Welcome to
  Home - Content - Training Events - Bibliography - Links - Login March 24, 2017  

You are not logged in.



Action Exploration of Sociometric Choice Options
by Ann E. Hale, M.A., TEP



Practitioner Question


You are running a personal growth group for a group of eight, using
psychodrama as the announced primary mode of exploration. During a
session focused on various interpersonal choices you have described the
basic options as a positive choice, negative choice, neutral choice,
conflicted choice and the “choose not to choose” options.
Describe a way you might involve the group in an action exploration of
these sociometric options.




Preparation:
On the floor of the group space I have used masking tape to map a large square, one large enough for group members to stand inside. I place the roll of tape on one corner to represent the zero ( O ) or neutral position. To the left of that corner I tape a plus sign ( + ) indicating positive dominance and opposite to that corner I tape a Minus sign ( - ) to indicate negative dominance. Opposite to the zero I place a Plus/Minus to represent conflictual dominance. This structure is called the Diamond of Opposites 1 and is used to explore polarities and ambivalence in choice situations. It is a structure I want to use in future explorations in the group and this will be the first introduction to the basic template. I also place a chair outside of the diamond and refer to it as the “Choose not to choose” position.

I have generated a list of 10 questions (more than I’ll need) to which the group members can respond by taking a position. For example: (1) “A friend asks you: “Will you be my bridesmaid at my wedding?” (2) The PTA has asked you to head up a committee on school safety, (3) You see someone on the highway signaling they need help., etc.

I have in mind some exercises to warm the group up to action. I also have organized a way to make notes for myself to keep track of various members’ placement for each question.

Exploring sociometric choice options

Following some short action warmups such as stretching, using the voice, and interacting in playful ways, I begin to introduce the topic and identify the five positions. When I stand at each place, I ask the group to make sounds, statements and movements which represent, “positive”,,”negative” “neutral” “conflicted” and “choosing not to choose”. If they have questions I suggest that we try to do some brief explorations first and then discuss.

I read a question, and ask group members to go to the area on the diamond which best represents their answer. If any position is not taken by group members, I ask someone to role play that position for the group. I encourage comments by the group members and I make notes of the position taken by the group members. After a few of these I ask people to get in twos or threes to come up with any questions they want to ask the group. We then explore these questions in action.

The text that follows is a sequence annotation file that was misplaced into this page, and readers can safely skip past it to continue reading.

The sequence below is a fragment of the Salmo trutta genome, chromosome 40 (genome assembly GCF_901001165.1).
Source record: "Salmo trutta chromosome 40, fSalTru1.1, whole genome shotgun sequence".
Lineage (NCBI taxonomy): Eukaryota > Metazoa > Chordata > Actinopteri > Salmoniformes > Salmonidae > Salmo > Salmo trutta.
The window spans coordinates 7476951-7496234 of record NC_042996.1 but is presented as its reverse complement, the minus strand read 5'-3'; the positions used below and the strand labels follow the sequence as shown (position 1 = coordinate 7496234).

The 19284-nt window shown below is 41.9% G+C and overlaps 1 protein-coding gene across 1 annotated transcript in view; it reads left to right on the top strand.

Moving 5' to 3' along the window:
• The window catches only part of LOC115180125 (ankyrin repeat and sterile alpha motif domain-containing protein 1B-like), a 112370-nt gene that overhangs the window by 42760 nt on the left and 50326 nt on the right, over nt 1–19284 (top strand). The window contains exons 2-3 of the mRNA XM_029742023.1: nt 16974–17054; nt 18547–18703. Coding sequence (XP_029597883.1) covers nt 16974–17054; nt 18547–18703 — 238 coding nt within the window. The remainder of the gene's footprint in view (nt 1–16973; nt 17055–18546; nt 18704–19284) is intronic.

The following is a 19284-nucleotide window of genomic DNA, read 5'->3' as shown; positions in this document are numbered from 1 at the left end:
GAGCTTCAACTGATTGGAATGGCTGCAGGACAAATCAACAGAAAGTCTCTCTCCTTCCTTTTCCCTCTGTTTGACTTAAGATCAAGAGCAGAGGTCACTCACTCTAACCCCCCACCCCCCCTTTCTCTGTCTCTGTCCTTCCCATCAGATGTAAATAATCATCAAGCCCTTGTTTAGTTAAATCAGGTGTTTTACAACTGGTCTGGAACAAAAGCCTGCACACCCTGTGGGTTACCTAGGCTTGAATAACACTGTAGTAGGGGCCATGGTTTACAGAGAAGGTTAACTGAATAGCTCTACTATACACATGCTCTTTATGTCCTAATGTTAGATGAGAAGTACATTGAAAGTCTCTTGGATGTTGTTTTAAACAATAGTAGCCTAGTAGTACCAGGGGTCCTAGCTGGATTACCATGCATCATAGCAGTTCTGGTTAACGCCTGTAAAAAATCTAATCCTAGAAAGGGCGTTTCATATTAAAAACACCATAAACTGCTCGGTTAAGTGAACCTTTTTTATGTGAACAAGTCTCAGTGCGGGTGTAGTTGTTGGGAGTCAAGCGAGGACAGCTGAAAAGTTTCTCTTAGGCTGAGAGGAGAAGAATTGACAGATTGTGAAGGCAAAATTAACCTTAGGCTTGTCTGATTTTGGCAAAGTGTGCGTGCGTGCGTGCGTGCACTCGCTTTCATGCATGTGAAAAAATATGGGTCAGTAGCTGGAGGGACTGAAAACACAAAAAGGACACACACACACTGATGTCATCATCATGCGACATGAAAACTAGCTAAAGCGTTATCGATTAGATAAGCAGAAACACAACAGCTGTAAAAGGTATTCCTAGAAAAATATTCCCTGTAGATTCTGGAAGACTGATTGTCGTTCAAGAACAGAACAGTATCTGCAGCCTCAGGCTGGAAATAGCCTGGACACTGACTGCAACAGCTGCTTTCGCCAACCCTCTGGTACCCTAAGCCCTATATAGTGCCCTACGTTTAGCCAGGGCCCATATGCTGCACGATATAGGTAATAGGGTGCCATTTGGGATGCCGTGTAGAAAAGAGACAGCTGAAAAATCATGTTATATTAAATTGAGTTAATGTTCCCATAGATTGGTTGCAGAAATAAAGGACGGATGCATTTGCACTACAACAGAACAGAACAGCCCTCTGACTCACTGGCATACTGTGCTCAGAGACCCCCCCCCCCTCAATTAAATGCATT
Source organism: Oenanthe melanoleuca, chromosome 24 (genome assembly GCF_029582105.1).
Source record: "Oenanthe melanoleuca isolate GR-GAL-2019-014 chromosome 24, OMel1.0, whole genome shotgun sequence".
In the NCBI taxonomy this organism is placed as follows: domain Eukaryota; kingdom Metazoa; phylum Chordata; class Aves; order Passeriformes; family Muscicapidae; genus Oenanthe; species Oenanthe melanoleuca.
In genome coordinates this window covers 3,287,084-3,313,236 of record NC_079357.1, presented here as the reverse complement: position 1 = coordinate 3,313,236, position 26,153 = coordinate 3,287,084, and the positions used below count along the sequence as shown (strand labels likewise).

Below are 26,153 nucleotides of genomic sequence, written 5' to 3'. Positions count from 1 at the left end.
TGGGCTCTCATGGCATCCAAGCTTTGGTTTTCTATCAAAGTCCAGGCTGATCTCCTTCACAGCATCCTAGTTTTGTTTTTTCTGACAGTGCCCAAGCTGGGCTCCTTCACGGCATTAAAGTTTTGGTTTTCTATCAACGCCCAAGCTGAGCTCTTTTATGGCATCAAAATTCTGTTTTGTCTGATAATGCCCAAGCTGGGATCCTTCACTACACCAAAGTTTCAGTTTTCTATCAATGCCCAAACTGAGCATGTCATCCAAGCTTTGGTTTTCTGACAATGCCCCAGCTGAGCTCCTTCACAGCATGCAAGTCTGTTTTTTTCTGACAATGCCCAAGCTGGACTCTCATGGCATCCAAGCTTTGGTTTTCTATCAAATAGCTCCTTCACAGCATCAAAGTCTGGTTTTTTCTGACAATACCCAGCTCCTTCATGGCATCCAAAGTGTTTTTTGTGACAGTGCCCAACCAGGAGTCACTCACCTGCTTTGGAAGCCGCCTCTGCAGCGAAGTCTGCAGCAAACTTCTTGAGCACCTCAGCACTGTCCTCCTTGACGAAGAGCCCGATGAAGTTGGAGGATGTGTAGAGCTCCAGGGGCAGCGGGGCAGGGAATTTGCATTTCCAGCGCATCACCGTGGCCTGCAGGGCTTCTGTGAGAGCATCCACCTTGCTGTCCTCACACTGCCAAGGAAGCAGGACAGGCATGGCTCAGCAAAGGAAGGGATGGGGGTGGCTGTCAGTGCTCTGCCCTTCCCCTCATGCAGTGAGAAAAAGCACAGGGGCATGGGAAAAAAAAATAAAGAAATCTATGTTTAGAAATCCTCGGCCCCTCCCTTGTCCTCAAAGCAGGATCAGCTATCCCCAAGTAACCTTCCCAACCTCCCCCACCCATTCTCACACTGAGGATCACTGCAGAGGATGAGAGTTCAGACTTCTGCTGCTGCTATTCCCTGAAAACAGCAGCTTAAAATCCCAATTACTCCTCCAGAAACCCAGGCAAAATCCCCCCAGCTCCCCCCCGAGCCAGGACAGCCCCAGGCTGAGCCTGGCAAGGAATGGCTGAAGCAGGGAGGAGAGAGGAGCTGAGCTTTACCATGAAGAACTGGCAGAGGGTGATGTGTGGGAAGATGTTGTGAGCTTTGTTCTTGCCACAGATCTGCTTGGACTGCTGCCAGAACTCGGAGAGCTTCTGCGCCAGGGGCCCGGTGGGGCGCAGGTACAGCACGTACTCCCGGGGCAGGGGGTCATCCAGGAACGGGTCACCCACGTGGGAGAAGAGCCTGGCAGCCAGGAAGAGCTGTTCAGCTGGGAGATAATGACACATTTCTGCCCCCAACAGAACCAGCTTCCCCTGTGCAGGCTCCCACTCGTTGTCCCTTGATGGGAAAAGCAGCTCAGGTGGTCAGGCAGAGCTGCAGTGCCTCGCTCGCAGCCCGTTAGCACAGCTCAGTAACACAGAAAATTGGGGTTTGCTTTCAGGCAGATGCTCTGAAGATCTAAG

In closing, we hold a group discussion. What did people notice about the ease or difficulty to locating their response? What warmup is still with you? What do you need before we close the group session?

1 Carlson Sabelli,Linnea, Hecor Sabelli and Ann E. Hale, (1994) “Sociometry and sociodynamics” in Psychodrama Since Moreno, Edited by Marcia Karp, Paul Holmes and Michael Watson. London, Routledge, p. 150-154.


2 Marlo J. Archer, “Exploring choices” an e-mail response to sociometryquestions@yahoogroups.com , June 23, 2007. Dr. Archer has listed 14 possible topics and suggested the use of the locogram activity, which has a similar objective to the use of the Diamond of Opposites. Her list includes: (1) choice of your current spouse; (2) choice of an ex-spouse of boy/girlfriend; (3) choice of college; (4) choice of today’s breakfast; (5) choice of a political party; (6) choice of a presidential candidate; (7) choosing your favorite relative; (8) having to choose a family member to abandon in an emergency to save other family members; (9) choosing to quit a job; (10) choosing to end a relationship; (11) choosing to have a doctor investigate an unusual ache, pain, or symptom; (12) choosing to ask for a promotion or raise; (13) choosing to enter a sweepstakes / play the lottery; (14) choosing to spend a day at a casino.



Copyright © International Sociometry Training Network
All Rights Reserved.

Author: admin - Published on: 2007-08-26 (3612 reads)

[ Go Back ]
Options

Printer Friendly Page Export PDF Send to a Friend


Copyright © International Sociometry Training Network

Site Development by S3Servers.com

Ann